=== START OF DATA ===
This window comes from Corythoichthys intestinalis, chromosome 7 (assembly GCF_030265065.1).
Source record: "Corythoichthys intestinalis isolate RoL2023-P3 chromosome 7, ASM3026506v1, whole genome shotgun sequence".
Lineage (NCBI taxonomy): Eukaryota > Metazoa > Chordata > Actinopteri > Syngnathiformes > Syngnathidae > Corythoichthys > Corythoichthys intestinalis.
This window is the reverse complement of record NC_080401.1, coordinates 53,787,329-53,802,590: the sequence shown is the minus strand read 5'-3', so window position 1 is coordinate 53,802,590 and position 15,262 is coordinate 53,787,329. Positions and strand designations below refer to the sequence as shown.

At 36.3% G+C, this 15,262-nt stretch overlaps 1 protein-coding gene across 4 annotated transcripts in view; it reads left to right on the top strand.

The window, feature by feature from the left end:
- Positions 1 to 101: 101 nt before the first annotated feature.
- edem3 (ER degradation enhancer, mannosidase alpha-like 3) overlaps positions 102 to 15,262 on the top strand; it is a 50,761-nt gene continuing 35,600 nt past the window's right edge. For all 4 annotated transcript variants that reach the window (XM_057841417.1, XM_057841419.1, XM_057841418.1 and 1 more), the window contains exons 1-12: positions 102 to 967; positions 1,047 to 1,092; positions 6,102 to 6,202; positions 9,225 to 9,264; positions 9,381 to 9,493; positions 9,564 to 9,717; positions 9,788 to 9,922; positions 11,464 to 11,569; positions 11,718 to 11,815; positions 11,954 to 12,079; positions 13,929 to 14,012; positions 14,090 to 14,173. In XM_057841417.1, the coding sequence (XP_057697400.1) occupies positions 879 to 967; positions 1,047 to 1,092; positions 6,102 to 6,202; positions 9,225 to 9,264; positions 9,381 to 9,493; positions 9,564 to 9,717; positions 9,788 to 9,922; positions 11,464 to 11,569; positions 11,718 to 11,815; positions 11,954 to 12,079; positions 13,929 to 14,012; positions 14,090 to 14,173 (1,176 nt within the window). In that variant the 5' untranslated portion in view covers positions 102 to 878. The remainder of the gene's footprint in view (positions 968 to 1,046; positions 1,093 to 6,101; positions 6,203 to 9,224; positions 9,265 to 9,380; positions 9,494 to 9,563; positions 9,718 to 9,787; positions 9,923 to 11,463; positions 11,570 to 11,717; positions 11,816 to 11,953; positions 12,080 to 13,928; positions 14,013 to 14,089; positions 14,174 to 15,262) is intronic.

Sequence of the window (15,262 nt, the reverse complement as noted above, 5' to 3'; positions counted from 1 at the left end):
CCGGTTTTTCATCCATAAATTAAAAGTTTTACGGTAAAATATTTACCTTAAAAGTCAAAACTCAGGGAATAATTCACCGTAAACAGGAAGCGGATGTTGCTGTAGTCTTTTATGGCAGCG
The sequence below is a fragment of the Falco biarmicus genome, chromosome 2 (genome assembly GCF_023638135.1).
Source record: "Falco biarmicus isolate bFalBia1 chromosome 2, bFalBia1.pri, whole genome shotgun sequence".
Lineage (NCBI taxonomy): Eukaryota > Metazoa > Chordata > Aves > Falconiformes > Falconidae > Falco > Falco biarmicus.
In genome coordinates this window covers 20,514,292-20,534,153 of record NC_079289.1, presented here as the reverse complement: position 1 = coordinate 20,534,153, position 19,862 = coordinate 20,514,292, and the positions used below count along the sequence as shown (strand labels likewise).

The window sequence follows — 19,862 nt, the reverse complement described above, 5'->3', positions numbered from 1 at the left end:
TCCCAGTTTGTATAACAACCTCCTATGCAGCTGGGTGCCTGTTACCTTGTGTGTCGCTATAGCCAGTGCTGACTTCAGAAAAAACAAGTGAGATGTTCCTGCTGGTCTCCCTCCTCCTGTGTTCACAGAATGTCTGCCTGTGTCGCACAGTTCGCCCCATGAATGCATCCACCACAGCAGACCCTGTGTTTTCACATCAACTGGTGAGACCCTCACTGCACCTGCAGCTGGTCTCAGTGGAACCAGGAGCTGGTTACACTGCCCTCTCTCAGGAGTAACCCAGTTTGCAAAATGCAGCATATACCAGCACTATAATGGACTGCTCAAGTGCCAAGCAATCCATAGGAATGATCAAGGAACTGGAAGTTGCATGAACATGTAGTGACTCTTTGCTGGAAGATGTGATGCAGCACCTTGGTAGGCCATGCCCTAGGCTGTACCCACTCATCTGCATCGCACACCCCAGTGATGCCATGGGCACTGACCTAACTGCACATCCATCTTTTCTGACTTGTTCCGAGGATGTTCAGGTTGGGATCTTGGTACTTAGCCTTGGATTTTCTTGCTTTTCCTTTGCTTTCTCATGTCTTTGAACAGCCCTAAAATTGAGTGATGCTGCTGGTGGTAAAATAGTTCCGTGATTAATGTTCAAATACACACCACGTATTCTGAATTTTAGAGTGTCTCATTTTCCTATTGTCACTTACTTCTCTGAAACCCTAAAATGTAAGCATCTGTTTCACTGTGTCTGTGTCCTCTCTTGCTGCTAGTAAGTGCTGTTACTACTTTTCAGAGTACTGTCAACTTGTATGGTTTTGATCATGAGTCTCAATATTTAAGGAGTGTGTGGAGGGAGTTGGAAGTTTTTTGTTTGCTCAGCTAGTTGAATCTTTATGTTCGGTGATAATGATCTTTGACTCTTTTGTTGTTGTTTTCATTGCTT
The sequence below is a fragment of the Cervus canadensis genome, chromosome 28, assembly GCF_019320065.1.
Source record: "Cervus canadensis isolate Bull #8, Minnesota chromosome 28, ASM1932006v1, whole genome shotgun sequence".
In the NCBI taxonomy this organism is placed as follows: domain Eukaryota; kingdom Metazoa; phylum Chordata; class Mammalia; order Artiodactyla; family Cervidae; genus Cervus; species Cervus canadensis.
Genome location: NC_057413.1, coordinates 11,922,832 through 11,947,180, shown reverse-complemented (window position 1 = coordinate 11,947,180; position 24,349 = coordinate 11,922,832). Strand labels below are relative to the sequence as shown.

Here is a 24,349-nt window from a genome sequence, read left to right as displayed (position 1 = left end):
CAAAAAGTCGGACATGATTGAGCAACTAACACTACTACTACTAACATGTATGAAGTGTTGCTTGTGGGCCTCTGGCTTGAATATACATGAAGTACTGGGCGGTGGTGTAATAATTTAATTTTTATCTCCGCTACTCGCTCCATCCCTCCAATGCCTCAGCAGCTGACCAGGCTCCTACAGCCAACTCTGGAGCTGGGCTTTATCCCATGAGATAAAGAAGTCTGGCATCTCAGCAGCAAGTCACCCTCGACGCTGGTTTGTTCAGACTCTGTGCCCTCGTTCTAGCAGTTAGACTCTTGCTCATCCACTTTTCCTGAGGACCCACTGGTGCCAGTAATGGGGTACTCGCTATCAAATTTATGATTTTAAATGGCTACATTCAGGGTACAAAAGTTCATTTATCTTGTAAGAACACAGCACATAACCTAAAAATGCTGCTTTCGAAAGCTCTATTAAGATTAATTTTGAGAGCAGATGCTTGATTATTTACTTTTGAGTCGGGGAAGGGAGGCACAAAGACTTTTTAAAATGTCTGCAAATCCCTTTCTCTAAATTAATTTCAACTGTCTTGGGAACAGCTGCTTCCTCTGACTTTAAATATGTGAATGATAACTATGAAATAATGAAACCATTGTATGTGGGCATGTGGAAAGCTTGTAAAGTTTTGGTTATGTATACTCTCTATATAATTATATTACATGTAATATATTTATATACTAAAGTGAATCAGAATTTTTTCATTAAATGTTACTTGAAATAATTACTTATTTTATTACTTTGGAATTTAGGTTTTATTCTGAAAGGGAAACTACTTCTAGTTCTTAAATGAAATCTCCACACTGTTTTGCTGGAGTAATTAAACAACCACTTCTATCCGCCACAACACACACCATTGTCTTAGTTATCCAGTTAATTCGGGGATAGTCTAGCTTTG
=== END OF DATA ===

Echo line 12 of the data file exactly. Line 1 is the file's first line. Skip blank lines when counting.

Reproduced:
Source record: "Falco biarmicus isolate bFalBia1 chromosome 2, bFalBia1.pri, whole genome shotgun sequence".